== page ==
Next came months of therapy and changes. He’d started on the freshman basketball team, but decided to stop that sport and focus on running. Still, he couldn’t get in shape that summer because he couldn’t put in the miles, and his sophomore cross country season wasn’t what he’d wanted – until he ran a personal best late in the season and got a needed confidence boost.

“There’s something so special about being able to run so hard and seeing hard work come to fruition on the course or the track,” Zingsheim said. “And especially, seeing how far I had to come. I wanted to see what kind of runner I could become if I put all that work in.”

His 1,600 relay finished eighth at the 2010 Division 3 Finals, another turning point. A year later, Lansing Catholic coach Tim Simpson needed a fill-in on the 800 relay. The date was April 13, 2011 – a day shy of two years since he’d suffered the pelvic break. “I’ve never been so nervous for another race,” he said. But the Cougars set a school record, and he’s been on that relay since.

A long road traveled

“He’s come a long way, but he’s always had that ability,” Simpson said. “He ran 50-70 miles a week during the summer. He reads about the top runners, follows it, so he know what they’re doing, what you’re supposed to do if you’re going to be good.”

There’s always an eye on the details; Zingsheim’s got a reputation among his classmates as the guy who always is last to turn in his tests. He gets done quickly, but spends the rest of the period double and triple-checking his answers to make sure everything is right.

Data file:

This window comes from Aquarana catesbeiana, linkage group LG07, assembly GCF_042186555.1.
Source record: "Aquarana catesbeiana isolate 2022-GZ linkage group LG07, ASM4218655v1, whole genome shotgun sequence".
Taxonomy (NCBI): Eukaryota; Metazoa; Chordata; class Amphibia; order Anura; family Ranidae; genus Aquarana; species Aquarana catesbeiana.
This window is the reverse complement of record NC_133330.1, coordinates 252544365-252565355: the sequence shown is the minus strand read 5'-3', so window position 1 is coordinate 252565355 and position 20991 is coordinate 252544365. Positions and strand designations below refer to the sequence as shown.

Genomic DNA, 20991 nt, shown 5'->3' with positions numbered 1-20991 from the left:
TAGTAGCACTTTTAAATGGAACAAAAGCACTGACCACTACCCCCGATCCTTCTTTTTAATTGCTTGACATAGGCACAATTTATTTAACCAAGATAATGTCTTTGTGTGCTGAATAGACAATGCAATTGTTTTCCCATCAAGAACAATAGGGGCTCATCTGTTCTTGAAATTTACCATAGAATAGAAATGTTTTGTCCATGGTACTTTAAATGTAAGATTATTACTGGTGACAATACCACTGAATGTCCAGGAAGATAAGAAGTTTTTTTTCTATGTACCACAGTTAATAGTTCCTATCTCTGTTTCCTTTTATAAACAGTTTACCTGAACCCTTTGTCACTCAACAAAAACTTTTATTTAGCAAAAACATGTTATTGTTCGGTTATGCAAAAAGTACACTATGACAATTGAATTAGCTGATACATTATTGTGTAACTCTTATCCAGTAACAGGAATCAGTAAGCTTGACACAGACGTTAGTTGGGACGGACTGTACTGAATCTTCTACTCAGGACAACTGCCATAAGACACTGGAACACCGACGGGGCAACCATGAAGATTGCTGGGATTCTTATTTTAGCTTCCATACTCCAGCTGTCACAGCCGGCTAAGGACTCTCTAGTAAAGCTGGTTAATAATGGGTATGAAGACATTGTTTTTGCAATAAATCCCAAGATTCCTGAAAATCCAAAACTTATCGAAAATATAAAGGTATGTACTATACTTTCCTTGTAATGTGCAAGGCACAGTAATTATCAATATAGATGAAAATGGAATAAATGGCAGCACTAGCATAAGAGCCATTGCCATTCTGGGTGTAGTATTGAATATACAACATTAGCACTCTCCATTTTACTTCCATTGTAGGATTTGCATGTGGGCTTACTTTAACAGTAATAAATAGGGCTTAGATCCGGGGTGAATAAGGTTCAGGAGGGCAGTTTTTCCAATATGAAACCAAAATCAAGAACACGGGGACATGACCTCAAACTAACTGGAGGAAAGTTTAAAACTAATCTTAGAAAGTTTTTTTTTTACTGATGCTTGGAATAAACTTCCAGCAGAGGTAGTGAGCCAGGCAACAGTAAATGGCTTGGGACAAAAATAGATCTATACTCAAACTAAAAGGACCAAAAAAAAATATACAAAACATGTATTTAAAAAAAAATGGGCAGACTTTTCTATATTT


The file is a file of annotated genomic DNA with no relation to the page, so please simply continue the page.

There are plenty of other stories, of course. Like how he and his talented classmates – Lansing Catholic’s senior boys also played in the Division 5 Football Final in the fall – split up during middle school into football teams that stayed the same for months and turned into fierce rivalries. (He played receiver.)

He’s earned the story-teller role in his family too; at gatherings he’s often the go-to guy for a “quirky” or “goofy” family tale.

But the stories he’ll be most proud to be part of are those that get passed down to Lansing Catholic runners after him.

Zingsheim was in first grade when his brother Brandon was a senior on the cross country and track teams and began the Cougars’ tradition of saying a “Hail Mary” and chanting “Hey Cougars, what we going to do?” Zack is among those who now lead that rally.

Lansing Catholic had outstanding runners before Zingsheim. But with him and a strong group of individuals including distance seniors Jimmy Hicks (who will walk-on at the University of Georgia), Austin Winter and Joe Marrah, they could cap their careers with the team’s first MHSAA championship.

“What I really wanted to do by the time my tenure was done was lay a foundation. Build the program; do things the right way,” Zingsheim said. “I wanted to teach guys what it means to be an LCC runner.